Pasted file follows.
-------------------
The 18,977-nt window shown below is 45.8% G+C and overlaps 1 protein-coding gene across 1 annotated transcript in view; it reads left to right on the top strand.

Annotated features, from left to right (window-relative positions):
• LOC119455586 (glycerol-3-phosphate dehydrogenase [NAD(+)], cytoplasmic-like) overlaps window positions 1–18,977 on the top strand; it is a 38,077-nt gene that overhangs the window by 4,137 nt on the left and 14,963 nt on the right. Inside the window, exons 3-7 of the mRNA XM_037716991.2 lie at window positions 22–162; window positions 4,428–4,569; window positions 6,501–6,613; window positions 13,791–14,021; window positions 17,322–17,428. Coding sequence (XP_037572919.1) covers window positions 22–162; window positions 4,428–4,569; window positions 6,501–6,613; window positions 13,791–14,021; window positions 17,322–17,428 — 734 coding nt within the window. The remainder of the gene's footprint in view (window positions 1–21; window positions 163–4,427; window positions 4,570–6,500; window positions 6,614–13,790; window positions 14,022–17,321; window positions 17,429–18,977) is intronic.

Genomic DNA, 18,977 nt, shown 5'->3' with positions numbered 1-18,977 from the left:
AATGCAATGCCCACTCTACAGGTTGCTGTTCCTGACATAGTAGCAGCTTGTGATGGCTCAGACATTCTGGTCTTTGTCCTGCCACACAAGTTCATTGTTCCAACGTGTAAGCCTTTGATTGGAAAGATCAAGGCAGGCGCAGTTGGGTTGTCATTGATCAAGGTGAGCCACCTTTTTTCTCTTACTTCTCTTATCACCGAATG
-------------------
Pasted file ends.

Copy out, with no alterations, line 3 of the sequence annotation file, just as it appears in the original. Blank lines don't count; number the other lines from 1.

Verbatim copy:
• LOC119455586 (glycerol-3-phosphate dehydrogenase [NAD(+)], cytoplasmic-like) overlaps window positions 1–18,977 on the top strand; it is a 38,077-nt gene that overhangs the window by 4,137 nt on the left and 14,963 nt on the right. Inside the window, exons 3-7 of the mRNA XM_037716991.2 lie at window positions 22–162; window positions 4,428–4,569; window positions 6,501–6,613; window positions 13,791–14,021; window positions 17,322–17,428. Coding sequence (XP_037572919.1) covers window positions 22–162; window positions 4,428–4,569; window positions 6,501–6,613; window positions 13,791–14,021; window positions 17,322–17,428 — 734 coding nt within the window. The remainder of the gene's footprint in view (window positions 1–21; window positions 163–4,427; window positions 4,570–6,500; window positions 6,614–13,790; window positions 14,022–17,321; window positions 17,429–18,977) is intronic.